Hire a Financial Advisor  

Having a financial advisor can be make a substantial difference in your mindset and your ability to survive and thrive after a recession. Work with an advisor that will sit down with you and talk about more than just your money and your investment returns. Your advisor should be looking at your entire financial picture to help you be ready for the next recession and keep you focus on reaching your goals. This means looking at your budget, your cash flow, your risk management strategies, your tax situation, your investment allocation, and investment philosophy. Your advisor can help you analyze your budget to find any areas that can be improved on to free up cash flow and increase your savings. You might be contributing 10% into your 401(k) right now but should you consider lowering your contributions to 5% per paycheck so that you can save a little extra each month into your cash reserves? They will sit down with you to review your short-term, mid-term and long-term goals and work with you to figure out which goals are still important to keep, and which ones can be adjusted or eliminated if necessary. You advisor will review your investment allocation in your 401(k), investment portfolios, college 529 plans, and other financial items to make sure that you are taking on the right amount of risk based on your needs, risk tolerance and time horizon to achieve your financial goals. A good financial advisor who is also a financial planner will create a financial plan for you that will serve as your blueprint to achieving your financial goals. Most planners can simulate multiple scenarios with different goals and expectations while considering portfolio risk and market volatility to see which scenarios can supply the best possible outcome for you and your family. They should be able to communicate with you with confidence any concerns they may have about your ability to reach your financial goals and come up with alternative solutions that serve in your best interest.  Collaborating with the right financial advisor can help you weather the storms of a recession and leave you feeling safe, secure, and confident in your ability to reach your financial goals. 

Cultivate a Thriving Mindset

You created a budget and cut discretionary expenses, giving way to an increase in your monthly cashflow and increasing your savings contribution. You have dropped high interest debt through paying off the balances or taking advantage of low interest balance transfer opportunities. This improves your monthly cash flow and potentially makes your debt payments more manageable which can lead to paying down your debts faster and/or build up your savings reserve. You’ve had that family meeting to discuss and review your short-term, mid-term and long-term goals and decided on making the right adjustments that are necessary to feel financially confident going into a recession.  You have hired a financial advisor that has looked over your entire financial picture and suggested recommendation that are in your best interest and put you and your family in the best possible position to survive a recession. If that advisor is also a financial planner, they most likely have created a financial plan for you.  That plan serves as your blueprint, providing you with the data, recommendations, and solutions you need to pave the way towards reaching your financial goals. Having a financial plan and regularly updating it can give you the mental confidence and assurance you and your family need, to stick it out during the toughest times in a recession because you know you have made all the necessary adjustments and taken the right actions to be in the best position to not just survive a recession but thrive after it.  Remember you can’t control when a recession happens or prevent the stock market from crashing.  The best thing you can do for yourself and your family, is to take control of what you can control, and you will be ready for whatever comes your way.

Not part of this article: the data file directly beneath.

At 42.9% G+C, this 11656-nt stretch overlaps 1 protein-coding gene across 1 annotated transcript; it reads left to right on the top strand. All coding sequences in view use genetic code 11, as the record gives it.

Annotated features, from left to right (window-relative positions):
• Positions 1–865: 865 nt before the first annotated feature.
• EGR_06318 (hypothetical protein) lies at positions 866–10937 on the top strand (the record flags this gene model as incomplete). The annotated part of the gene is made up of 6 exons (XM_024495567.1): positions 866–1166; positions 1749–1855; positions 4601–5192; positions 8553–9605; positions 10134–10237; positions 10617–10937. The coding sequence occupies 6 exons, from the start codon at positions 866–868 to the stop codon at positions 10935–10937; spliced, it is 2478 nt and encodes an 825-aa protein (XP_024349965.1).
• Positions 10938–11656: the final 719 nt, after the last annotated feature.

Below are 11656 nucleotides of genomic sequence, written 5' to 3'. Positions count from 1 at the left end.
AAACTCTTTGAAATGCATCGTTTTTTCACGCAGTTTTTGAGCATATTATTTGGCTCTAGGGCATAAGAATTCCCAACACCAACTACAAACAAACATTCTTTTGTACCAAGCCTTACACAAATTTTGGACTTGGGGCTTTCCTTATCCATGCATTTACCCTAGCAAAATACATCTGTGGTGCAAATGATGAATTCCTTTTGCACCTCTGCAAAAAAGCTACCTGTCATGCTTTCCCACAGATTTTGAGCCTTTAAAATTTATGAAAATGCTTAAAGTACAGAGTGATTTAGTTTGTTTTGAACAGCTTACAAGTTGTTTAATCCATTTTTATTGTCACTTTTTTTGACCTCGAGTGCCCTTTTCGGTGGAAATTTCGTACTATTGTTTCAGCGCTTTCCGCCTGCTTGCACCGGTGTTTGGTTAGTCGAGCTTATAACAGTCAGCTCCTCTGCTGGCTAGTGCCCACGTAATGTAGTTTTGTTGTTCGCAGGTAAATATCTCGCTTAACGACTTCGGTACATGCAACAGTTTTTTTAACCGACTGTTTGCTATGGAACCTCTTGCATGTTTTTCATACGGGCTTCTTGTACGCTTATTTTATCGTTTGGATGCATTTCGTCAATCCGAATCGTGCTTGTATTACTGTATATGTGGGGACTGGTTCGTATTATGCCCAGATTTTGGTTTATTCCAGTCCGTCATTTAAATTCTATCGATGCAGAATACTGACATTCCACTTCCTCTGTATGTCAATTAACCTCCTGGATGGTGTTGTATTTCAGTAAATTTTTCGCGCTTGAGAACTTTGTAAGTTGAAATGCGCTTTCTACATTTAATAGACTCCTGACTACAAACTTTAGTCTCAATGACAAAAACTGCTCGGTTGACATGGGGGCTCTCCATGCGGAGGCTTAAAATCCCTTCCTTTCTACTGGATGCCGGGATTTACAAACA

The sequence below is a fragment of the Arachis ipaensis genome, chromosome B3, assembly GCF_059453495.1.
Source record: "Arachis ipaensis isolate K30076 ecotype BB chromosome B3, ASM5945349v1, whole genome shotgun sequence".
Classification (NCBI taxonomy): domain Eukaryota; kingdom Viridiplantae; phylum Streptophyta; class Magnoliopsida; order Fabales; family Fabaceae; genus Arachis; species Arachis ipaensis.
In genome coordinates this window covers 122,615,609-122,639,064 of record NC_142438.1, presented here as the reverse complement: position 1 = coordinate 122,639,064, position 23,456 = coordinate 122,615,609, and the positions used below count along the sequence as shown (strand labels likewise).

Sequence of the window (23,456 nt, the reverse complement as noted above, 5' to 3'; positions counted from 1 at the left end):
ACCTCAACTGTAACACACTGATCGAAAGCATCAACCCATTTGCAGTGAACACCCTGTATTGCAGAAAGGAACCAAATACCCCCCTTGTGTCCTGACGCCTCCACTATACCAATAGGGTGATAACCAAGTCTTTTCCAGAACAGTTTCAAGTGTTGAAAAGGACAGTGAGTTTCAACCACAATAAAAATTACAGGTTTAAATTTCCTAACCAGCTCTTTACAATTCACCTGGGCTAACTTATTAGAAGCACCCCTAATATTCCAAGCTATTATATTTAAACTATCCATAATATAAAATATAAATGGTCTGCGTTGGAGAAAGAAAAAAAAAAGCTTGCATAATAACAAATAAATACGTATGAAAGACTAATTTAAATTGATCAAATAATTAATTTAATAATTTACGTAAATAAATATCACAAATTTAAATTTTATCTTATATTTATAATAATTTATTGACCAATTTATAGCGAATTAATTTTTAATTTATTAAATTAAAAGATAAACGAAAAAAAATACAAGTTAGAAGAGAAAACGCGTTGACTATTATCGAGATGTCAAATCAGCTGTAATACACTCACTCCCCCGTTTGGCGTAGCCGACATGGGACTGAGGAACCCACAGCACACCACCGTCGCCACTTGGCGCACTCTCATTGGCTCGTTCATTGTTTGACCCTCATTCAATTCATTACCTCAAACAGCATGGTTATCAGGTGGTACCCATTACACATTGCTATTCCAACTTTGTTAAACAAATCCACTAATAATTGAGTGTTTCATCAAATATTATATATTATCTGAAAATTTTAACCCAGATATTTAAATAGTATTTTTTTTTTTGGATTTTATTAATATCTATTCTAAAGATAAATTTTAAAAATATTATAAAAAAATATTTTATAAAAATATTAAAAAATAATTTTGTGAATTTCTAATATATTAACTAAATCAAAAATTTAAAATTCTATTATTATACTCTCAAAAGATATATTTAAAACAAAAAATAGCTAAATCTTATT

My name is Kristoffer Fu, CFP®, CPWA® and I am the Founder and Chief Executive Officer at Maven Bridge Capital a Wealth Management Company based in Orange County, CA.  At Maven Bridge Capital we are dedicated to helping Women and Small Business owners achieve financial freedom through our personalized holistic planning approach.  We focus our efforts in helping our clients reach their financial goals as well as helping them secure a legacy for their families.  Reaching a new destination always involves some level of risk, but it’s important to remember that you can minimize those risks by having a plan and being willing to adjust as needed. If you’re looking for help in developing your own personalized financial plan and need wealth management advice, our company is here to help you. With over 15 years of experience managing wealth for our families, we have the knowledge and expertise necessary to help you reach your goals and achieve and unlimited return on life.  Contact us today for a free consultation and let us show you how we can help you reach financial freedom.  Please see our contact information below.

3 Pointe Drive, Suite 111

Brea, CA 92821

https://www.mavenbridgecapital.com/

email – hello@mavenbridgecapital.com

office – 714.332.2915